How do You Engage the Public in Data-Driven Aid Reform?

I agree with the previous Full Disclosure contributions about the importance of more and better development aid data, as I have expressed on my blog. I also think that the International Aid Transparency Initiative is important.

But agreeing on standards for publishing aid data is only a first and relatively small step and linking transparency to real, new, innovative 21st century accountability and participatory ideas will be the much bigger challenge.

How can citizens hold their government accountable for what may essentially be a political decision that won’t be reversed or changed using management tools and technocratic fixes? (I don’t mean in the traditional “every four years there are elections” way.) And, at least equally important, how can said citizens hold a multinational organisation accountable? (I do not mean in the traditional “your country sends a representative to the budget/audit committee” way.)

I agree with Steve Tibbett’s post that aid data should be the entry point to challenge dominant discourses around the “effectiveness” of foreign assistance. But I have doubts that releasing complex raw numerical data can achieve a thorough, forward-looking discourse around key questions in international development. I am also curbing my enthusiasm at the moment for a few more reasons.

Data fatigue

Daniel Kaplan’s interesting post on “Open public data – then what?” outlines a few scenarios in the “post-Wikileaks” information age; one is focusing on “data fatigue.” Raw data can be very boring and the more data is out there, the less focused debates will be and the more expertise from experts will be necessary. Do people really care that much about foreign aid?

In his conclusion, Kaplan introduces the example from a local initiative in the U.K. to highlight the problem that “[a]fter a few initial contributions to FixMyStreet and the likes, citizens become tired of having to do their municipality’s job. Open data hasn’t done much harm, but not much good either.” This seems to be definitely a risk for aid transparency initiatives as well.

The ‘wrong’ debate?

Once data is in the public domain, it will not only be used for informed, complex and civilised discussions, but also for populist contributions, most likely from the conservative, right-of-centre community that is already very sceptical about international development and its organisations. The result may not be timely accountability and broad public participation – and we may not see any organisation or governmental agency actually improve its operations, budget procedures or policies.

Politics, accountability international development

The Daily Telegraph published an article a few days ago entitled “WikiLeaks cables: millions in overseas aid to Africa was embezzled”. This interesting story, based on leaked U.S. embassy communication, about “waste” (in a U.K. aid project in an Africa), could be one example of debates we will see once more data becomes available. The bottom line from the government was – and I’m paraphrasing – “Yes, some funds weren’t used properly, but this was an important and successful project worth the risk.”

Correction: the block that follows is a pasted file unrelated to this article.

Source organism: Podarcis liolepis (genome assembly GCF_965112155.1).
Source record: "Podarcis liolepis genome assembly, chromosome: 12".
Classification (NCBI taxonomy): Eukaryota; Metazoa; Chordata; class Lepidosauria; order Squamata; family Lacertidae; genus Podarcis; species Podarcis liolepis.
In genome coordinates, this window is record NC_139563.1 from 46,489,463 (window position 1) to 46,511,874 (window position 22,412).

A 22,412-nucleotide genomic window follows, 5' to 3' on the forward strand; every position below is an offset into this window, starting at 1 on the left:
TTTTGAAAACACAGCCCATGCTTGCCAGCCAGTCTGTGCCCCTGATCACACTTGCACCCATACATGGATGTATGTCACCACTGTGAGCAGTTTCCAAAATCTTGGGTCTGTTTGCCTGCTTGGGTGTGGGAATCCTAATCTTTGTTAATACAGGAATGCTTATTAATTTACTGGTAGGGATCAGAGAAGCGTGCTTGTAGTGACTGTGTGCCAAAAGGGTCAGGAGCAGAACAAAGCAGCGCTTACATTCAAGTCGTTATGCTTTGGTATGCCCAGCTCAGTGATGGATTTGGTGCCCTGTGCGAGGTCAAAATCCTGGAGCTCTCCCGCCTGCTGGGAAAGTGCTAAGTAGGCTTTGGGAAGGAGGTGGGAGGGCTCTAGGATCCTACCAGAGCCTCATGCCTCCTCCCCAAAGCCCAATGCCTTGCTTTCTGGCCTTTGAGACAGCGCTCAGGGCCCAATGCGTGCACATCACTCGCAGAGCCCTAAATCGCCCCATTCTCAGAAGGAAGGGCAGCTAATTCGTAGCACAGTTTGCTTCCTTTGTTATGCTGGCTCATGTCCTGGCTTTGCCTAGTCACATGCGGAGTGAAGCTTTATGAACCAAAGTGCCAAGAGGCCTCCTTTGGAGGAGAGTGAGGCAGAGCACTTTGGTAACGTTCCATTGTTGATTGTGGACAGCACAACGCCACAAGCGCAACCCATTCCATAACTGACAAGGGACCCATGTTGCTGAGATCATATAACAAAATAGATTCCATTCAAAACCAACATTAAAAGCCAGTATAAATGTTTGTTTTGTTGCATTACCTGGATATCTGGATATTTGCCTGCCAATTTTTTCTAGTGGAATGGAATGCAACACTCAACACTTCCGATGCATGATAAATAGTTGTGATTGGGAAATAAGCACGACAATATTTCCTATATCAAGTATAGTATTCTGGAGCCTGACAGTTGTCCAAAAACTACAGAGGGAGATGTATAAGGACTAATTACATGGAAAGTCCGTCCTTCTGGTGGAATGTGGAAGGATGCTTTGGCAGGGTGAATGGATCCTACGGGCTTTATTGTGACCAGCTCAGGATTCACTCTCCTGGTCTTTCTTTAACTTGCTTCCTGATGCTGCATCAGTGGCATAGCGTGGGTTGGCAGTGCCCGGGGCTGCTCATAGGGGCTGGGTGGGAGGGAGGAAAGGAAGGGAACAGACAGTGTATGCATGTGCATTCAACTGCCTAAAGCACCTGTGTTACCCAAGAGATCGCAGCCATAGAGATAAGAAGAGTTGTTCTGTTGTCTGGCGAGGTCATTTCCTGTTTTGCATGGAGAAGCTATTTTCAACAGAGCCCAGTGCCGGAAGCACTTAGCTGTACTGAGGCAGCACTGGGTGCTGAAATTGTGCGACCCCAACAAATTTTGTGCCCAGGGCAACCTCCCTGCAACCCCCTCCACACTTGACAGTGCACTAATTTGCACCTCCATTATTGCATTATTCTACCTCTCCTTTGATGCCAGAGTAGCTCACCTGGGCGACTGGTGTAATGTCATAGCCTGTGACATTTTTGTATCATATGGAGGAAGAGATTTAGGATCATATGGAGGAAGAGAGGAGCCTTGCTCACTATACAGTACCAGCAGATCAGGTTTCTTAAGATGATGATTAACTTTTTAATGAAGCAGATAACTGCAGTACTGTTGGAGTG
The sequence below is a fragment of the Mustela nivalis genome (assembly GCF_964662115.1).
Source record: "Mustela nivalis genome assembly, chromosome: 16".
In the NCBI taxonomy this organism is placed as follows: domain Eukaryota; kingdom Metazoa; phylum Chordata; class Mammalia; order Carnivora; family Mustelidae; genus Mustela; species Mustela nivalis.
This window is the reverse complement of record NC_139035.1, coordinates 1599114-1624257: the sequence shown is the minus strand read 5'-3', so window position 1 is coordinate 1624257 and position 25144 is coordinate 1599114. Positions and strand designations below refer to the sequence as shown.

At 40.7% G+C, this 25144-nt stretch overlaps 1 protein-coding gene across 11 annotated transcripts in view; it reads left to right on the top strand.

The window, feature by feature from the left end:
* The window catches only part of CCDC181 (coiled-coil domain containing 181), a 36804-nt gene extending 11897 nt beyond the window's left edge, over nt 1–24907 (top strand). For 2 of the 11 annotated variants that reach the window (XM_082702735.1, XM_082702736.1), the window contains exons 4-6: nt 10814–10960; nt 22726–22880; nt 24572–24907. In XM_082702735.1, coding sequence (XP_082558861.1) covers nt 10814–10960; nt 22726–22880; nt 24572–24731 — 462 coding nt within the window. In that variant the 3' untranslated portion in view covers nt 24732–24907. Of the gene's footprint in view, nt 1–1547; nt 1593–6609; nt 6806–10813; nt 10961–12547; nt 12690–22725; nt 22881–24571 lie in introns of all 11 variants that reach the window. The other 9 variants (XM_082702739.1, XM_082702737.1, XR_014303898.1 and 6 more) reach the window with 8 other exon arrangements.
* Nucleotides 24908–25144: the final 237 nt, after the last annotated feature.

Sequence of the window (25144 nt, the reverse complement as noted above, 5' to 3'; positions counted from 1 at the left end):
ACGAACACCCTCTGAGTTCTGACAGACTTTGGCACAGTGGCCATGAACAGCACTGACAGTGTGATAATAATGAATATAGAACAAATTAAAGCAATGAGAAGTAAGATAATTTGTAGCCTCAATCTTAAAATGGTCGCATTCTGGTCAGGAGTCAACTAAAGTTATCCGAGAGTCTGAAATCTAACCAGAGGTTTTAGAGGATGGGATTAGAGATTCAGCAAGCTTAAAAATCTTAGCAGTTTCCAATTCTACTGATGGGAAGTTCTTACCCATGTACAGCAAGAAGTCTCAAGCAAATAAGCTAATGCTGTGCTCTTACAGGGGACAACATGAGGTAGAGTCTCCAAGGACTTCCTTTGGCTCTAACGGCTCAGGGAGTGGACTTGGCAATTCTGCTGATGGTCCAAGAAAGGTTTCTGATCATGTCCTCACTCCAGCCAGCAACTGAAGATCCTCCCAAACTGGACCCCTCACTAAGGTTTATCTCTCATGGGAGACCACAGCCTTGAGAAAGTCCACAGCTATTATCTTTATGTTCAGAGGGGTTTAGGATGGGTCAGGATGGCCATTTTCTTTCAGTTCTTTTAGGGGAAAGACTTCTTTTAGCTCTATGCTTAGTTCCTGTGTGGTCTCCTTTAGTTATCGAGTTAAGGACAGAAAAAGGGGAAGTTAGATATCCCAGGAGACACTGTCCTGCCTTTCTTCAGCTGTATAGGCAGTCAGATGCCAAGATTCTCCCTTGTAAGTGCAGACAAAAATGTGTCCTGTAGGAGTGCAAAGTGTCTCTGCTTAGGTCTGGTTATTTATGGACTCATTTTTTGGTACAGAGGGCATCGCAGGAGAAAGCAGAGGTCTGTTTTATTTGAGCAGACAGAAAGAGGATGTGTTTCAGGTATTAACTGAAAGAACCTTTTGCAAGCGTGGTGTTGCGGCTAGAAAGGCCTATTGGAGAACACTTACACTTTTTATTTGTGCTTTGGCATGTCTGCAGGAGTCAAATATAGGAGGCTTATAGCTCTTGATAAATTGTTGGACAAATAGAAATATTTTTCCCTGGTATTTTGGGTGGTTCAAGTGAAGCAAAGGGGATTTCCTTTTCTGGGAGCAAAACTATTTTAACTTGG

That may be so, and in the future we may imagine that such data would be available without Wikileaks and secret documents. But that does not solve the underlying issue: There was a political consideration for doing this project and that needed to be balanced with the need of implementing a “successful,” transparent, fair project. Was the “waste” acceptable or not? The short answer: It depends.

Accountability, citizens and jobs in the aid industry

I sometimes wonder where the citizens of donor countries are who would like to learn more about development spending and how they usually express their satisfaction or dissatisfaction with development. Right now, the debates around aid transparency seem to be driven by a relatively exclusive circle of voices that hardly have a “democratic mandate.” Transparency advocates are pointing out that important debates between civil society, citizens and aid recipient governments are starting to emerge, but I do not see similar debates taking place in the “global North.”

All of us have to try to use data to really engage with “the people” outside the conference circle in Paris, academia or the blogosphere. The experiences of ActionAid in becoming a more accountable organisation make for an interesting case study into the complexity of engaging with people over numbers and budgets. (I recommend the video on “Building Accountability”.) And we’re back to the question of how to balance “effectiveness” and accountability, which Till Bruckner blogged about recently.

Do you have any innovative ideas or case studies where aid transparency, citizen engagement and accountability are brought together? Please share by posting a comment below. Thanks!

Read more of Full Disclosure: The aid transparency blog, written by aid workers for aid workers.

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